Engagement in long-term care and senior living is a team sport: everyone collaborates with residents to honor their preferences so they live each day with purpose. 

There has been much progress in this regard, and we are seeing many promising innovations. 

Community websites often promise the best, personalized and therapeutic engagement. But despite best efforts, there are often gaps between what is promised and what is delivered. 

And sometimes, working in activities can feel a bit chaotic. It can be difficult to access data and the tools we need. The demographics themselves add to the challenge, as 80% or more of residents are living with some form of cognitive change, 45% or more struggle with depression, and 14% are taking unnecessary antipsychotic drugs. 

Our data, based on surveys of more than 300 activity professionals between October and December of 2023, has been able to track engagement that shows some promising progress. 

In 2023, we saw an average engagement of 29 minutes per day per resident compared to 2022. This isn’t enough, but it’s dramatically better. Elsewhere, there was a 33% increase in the number of contacts per day from 2022 to 2023. This is a significant increase, and we expect to see this trend continue in 2024. 

Decline ratios, which measure the percentage of programs offered versus the percentage of residents who decline to participate, jumped a whopping 55% from 2022 to 2023. 

Additional results from our surveys show both progress and opportunities:

  • When asked how frequently they collaborate with their sales and marketing department, 34% said weekly, 27% said monthly, and 19% said never. We really should be meeting weekly or at least having quick check-ins. Smart marketing teams know the value of activities. The more collaboration, the better.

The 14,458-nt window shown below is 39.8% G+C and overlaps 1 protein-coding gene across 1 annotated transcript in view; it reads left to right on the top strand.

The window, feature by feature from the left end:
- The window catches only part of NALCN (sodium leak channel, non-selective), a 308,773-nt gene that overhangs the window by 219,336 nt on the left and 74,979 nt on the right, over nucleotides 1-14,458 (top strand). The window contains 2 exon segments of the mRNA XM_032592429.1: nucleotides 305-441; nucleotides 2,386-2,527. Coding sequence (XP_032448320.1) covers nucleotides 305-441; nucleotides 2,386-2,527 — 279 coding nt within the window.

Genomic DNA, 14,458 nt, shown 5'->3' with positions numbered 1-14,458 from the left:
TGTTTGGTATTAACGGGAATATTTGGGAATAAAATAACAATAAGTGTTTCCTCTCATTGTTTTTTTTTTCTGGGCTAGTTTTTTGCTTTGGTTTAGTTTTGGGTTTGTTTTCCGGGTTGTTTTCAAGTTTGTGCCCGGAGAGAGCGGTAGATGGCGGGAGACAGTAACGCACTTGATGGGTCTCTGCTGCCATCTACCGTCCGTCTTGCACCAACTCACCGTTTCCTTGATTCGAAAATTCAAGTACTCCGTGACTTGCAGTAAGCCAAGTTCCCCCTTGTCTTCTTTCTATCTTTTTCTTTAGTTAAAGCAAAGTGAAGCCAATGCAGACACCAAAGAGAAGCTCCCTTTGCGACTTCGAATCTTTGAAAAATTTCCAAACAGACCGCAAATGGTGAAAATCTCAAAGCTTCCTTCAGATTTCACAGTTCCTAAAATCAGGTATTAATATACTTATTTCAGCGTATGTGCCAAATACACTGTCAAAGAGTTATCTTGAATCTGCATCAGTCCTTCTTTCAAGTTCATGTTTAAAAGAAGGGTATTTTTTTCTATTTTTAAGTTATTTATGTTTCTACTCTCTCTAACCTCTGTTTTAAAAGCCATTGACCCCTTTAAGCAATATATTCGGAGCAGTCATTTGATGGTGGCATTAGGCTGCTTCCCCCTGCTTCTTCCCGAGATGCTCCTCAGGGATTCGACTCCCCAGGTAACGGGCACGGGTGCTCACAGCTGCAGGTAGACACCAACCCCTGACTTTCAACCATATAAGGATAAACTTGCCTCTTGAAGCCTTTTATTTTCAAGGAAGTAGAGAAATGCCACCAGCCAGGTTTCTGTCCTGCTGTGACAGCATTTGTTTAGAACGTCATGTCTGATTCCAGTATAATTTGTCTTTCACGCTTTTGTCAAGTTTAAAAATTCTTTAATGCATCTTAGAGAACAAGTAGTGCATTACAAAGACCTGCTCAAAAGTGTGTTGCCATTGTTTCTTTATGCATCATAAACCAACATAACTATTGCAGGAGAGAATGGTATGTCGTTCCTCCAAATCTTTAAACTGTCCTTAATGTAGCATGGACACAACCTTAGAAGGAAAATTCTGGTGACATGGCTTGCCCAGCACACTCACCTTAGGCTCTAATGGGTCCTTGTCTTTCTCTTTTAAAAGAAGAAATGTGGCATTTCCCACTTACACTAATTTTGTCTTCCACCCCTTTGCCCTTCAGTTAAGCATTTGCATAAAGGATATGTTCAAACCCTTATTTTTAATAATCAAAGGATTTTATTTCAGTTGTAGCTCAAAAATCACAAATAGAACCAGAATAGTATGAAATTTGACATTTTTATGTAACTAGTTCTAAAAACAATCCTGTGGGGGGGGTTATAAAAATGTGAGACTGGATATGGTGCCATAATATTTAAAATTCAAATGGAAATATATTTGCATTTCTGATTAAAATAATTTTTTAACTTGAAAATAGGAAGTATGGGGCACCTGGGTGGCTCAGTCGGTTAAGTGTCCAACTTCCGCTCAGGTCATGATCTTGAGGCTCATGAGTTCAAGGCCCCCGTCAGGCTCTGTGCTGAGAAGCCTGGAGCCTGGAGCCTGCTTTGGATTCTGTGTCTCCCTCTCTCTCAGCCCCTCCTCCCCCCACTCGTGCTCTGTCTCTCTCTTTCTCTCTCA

• When asked how frequently they discuss resident and family satisfaction with their administrator or executive director, 30% said weekly, 25% said daily, and 10% said never. Again, weekly is a good goal.
  • When asked if they get help from their clinical/care department with managing behaviors, 77% said yes, 11% said no, and 12% reported N/A. Activities need to be elevated to the level of clinical, and it is important to drive true collaboration. It’s great that we’ve seen such progress in this regard.
  • When asked what they are using to track attendance, 34% said paper, 55% said technology and 11% said they aren’t tracking it. While it is promising that over half are using some technology to track engagement since there are so many good – and often inexpensive – tools out there, these numbers should go up moving forward.

Going forward, what we see for the future is the concept of social prescription. This is part of person-directed living and means collaboration between clinical and activities professionals. Social prescriptions involve things such as physicians prescribing time spent with pets or nature. These are sometimes as good as medications. Everyone wins when we make engagement a primary modality. This is where we are headed — to a place where we truly enable person-directed living.

Your path toward progress

There are a few other trends on our radar. Among them, while staffing will continue to present challenges, we will see ongoing efforts to optimize staffing in ways that support residents and promote resident engagement. We also will continue to see a growing role of technology, and we need to understand the many tech solutions out there. 

Key performance indicators (KPIs), a type of performance measurement that helps evaluate the success of an organization’s activities and efforts, are important to establish benchmarks and track progress. KPIs show how to direct your efforts.

In the end, there are three resident engagement questions that can help organizations identify challenges, successes and ways to enable improvements:

  1. Are you engaging everyone, and how do you know that?
  2. Are we engaging everyone?
  3. Are we promoting well-being and positive outcomes?

These questions can also be used to help organizations operationalize well-being and make sure their processes are delivering effective engagement.  

There are many opportunities in 2024 and beyond. If everything you’re doing today is driven by clarity, you will be better able to deliver person-directed care.

Read our full report on our survey findings here.

Charles de Vilmorin is the CEO and co-founder of Linked Senior, creators of the Life Story product.

The opinions expressed in McKnight’s Long-Term Care News guest submissions are the author’s and are not necessarily those of McKnight’s Long-Term Care News or its editors.

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